MANCHESTER, England — An $800 million cast of global superstars will take the field for the Manchester derby in the English Premier League on Saturday.

The game could be decided, though, by two teenage academy graduates who’ve barely cost City and United a penny.

Marcus Rashford of United and Kelechi Iheanacho of City are fearless, free-spirited strikers who provide proof that kids can still break through at top clubs in the world’s most lucrative league. That they’ve started the season as the No. 2 strikers for their teams is testament to their ability and the faith being shown in them by their managers.

The 18-year-old Rashford is the better known of the pair. Plucked from United’s youth team to solve an injury crisis in the first team in February, Rashford scored eight goals in the final months of last season and forced his way into England’s squad for the European Championship.

Quick, lithe, direct and with a composure in front of goal, Rashford is proving to be a player for the big occasion. He has scored at least one goal on his senior United debut, his Premier League debut, his England debut and his England under-21 debut. Oh, and he also netted the winner in his first Manchester derby.

Rashford is already showing last season was no fluke, coming on as a sub to score United’s injury-time winner against Hull before the international break in his first league game this campaign.

“The kid is going to play lots of matches, for sure,” United manager Jose Mourinho said.

Iheanacho, 19, has done remarkably well to emerge as City’s second-choice striker considering the caliber and number of attackers who have been at the club in recent seasons.

City has been happy to offload Edin Dzeko, Stevan Jovetic and Wilfried Bony over 12 months to give Iheanacho his chance, making him the first player to come through from the club’s $300 million training and player-development center — the City Football Academy — since its opening in December 2014.

Already a Nigeria international, Iheanacho is quick like Rashford, is technically gifted and has been compared to Liverpool striker Daniel Sturridge with his movement and finishing ability.

Iheanacho was elevated to the senior squad in the summer of 2015 and scored 14 goals in his breakthrough year last season, including a winner in his second league start and a hat trick in an FA Cup game. He opened his account for this season with a long-range piledriver for Nigeria in its 1-0 win over Tanzania last week.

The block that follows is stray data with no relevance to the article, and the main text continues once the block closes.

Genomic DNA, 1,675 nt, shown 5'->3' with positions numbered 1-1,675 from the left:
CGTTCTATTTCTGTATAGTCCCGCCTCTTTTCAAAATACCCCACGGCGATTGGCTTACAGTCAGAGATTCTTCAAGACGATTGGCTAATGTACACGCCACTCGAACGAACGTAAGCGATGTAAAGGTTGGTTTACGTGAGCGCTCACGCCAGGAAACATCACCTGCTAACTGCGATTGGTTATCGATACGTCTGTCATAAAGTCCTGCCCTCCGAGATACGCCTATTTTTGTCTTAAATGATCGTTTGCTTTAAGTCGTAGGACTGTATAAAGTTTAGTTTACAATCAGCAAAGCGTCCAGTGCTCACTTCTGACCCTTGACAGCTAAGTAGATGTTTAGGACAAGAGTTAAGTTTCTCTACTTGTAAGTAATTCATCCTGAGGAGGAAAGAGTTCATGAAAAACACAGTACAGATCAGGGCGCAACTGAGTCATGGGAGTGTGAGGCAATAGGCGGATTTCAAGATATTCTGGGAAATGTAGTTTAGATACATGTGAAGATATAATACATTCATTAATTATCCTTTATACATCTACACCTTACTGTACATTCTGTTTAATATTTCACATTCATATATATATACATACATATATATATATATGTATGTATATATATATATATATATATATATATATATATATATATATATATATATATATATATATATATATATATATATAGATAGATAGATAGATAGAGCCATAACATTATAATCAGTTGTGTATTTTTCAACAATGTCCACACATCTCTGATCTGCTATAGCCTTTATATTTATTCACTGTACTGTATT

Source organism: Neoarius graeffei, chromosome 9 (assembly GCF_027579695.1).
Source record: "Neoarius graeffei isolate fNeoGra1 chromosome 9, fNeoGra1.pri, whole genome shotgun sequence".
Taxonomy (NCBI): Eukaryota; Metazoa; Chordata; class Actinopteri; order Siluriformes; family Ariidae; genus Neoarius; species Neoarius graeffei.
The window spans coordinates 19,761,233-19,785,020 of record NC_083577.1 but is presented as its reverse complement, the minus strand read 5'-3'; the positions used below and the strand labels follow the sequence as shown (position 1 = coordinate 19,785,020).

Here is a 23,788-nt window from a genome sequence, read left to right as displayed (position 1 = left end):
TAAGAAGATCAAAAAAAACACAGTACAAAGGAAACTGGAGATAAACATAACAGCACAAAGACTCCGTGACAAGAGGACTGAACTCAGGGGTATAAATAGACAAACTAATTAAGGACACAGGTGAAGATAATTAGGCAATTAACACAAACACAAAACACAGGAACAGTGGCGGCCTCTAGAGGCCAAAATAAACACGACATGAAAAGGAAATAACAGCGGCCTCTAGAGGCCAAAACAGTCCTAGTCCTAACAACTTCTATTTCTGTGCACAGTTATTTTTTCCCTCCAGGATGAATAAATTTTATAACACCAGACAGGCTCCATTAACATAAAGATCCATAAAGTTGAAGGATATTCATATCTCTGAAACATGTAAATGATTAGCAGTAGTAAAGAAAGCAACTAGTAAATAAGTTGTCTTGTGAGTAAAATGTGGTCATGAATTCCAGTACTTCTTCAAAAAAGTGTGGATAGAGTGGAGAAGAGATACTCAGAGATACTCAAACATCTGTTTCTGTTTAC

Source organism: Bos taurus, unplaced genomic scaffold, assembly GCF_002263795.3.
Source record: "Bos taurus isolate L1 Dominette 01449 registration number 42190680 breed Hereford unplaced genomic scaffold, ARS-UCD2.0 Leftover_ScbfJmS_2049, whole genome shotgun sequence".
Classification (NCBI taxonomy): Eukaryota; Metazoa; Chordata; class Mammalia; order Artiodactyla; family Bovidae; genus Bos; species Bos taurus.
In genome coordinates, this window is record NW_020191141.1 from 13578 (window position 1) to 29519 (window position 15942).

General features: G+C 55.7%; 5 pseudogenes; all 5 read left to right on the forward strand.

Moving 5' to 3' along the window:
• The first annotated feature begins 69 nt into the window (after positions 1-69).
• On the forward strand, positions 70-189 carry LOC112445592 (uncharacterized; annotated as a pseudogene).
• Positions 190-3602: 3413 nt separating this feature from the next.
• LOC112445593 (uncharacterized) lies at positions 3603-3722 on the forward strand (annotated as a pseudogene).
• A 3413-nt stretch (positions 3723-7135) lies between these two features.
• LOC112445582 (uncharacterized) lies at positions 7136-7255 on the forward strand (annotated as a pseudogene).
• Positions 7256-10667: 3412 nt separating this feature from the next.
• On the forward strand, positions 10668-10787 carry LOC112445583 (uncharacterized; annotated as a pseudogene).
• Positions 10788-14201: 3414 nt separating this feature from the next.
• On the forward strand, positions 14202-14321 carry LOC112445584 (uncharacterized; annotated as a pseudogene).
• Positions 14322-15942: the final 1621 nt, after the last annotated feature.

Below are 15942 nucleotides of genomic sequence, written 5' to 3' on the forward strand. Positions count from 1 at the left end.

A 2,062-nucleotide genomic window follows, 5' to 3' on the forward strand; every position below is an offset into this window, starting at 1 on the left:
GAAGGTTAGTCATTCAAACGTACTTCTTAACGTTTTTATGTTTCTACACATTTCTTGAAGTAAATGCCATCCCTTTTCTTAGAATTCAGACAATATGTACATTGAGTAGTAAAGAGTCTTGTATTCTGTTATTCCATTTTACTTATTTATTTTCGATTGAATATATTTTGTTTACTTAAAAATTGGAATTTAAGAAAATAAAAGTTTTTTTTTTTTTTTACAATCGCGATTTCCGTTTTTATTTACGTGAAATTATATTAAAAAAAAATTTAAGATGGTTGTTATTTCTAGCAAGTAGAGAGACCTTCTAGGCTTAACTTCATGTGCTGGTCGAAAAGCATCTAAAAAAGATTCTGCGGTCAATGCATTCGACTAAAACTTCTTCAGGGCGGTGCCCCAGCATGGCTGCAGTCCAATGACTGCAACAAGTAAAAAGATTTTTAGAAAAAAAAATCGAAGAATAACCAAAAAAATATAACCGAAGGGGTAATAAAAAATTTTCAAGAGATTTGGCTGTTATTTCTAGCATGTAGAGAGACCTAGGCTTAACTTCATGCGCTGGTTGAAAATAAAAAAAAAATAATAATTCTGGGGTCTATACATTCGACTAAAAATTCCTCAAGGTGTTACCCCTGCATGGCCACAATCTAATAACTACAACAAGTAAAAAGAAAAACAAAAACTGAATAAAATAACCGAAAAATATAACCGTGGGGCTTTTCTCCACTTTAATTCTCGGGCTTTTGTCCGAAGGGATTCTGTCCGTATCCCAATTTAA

With Sergio Aguero suspended for this weekend, Iheanacho is in line for a start at Old Trafford in what might be the biggest game of his life.

“Games like this mean a lot,” he said, “and it doesn’t come bigger than a derby.”

Here’s a look at where Rashford and Iheanacho might fit in during the Manchester derby:


MARCUS RASHFORD

Zlatan Ibrahimovic stands in the way of Rashford with United deploying a 4-2-3-1 formation, but Mourinho said after the teenager’s winner against Hull that he could pair them up front.

“We play now with a second man behind Zlatan,” Mourinho said. “We can start some matches with a player in front of Zlatan.”

Alternatively, and more likely, Rashford could start on the wing, potentially on the left in place of Anthony Martial to use his pace against Pablo Zabaleta or Bacary Sagna.

Rashford still hasn’t started a game under Mourinho, who may decide to keep him in his role as an impact substitute.


KELECHI IHEANACHO

The most straightforward option for City coach Pep Guardiola is to replace the suspended Aguero with Iheanacho and retain the 4-1-4-1 formation City has used in its opening five wins this season.

Guardiola could, however, choose to play one of his wingers — Raheem Sterling or Nolito — up front. Or there’s the option of using David Silva or Kevin De Bruyne as a so-called “false nine,” basically leaving City without an out-and-out striker and instead flooding the midfield.

“We try to reduce the unpredictability of the game,” Mourinho said. “(But) we know they have so many options, so for (my) players is more difficult. It feels a bit of a contradiction, but without Aguero it’s more difficult.”